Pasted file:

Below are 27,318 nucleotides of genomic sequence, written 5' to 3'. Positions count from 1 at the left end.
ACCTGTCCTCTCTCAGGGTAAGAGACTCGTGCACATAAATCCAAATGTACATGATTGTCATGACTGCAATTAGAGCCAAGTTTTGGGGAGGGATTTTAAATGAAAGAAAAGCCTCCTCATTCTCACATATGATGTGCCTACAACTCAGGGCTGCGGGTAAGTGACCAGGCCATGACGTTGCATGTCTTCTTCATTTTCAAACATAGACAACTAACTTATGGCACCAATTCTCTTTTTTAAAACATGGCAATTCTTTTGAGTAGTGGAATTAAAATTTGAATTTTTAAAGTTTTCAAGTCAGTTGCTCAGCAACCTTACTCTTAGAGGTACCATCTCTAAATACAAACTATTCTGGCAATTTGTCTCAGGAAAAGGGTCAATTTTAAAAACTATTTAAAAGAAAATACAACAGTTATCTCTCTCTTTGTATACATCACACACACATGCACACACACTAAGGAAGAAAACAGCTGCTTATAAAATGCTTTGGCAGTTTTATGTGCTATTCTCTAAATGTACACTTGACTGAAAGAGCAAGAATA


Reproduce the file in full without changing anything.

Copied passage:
Below are 27,318 nucleotides of genomic sequence, written 5' to 3'. Positions count from 1 at the left end.
ACCTGTCCTCTCTCAGGGTAAGAGACTCGTGCACATAAATCCAAATGTACATGATTGTCATGACTGCAATTAGAGCCAAGTTTTGGGGAGGGATTTTAAATGAAAGAAAAGCCTCCTCATTCTCACATATGATGTGCCTACAACTCAGGGCTGCGGGTAAGTGACCAGGCCATGACGTTGCATGTCTTCTTCATTTTCAAACATAGACAACTAACTTATGGCACCAATTCTCTTTTTTAAAACATGGCAATTCTTTTGAGTAGTGGAATTAAAATTTGAATTTTTAAAGTTTTCAAGTCAGTTGCTCAGCAACCTTACTCTTAGAGGTACCATCTCTAAATACAAACTATTCTGGCAATTTGTCTCAGGAAAAGGGTCAATTTTAAAAACTATTTAAAAGAAAATACAACAGTTATCTCTCTCTTTGTATACATCACACACACATGCACACACACTAAGGAAGAAAACAGCTGCTTATAAAATGCTTTGGCAGTTTTATGTGCTATTCTCTAAATGTACACTTGACTGAAAGAGCAAGAATA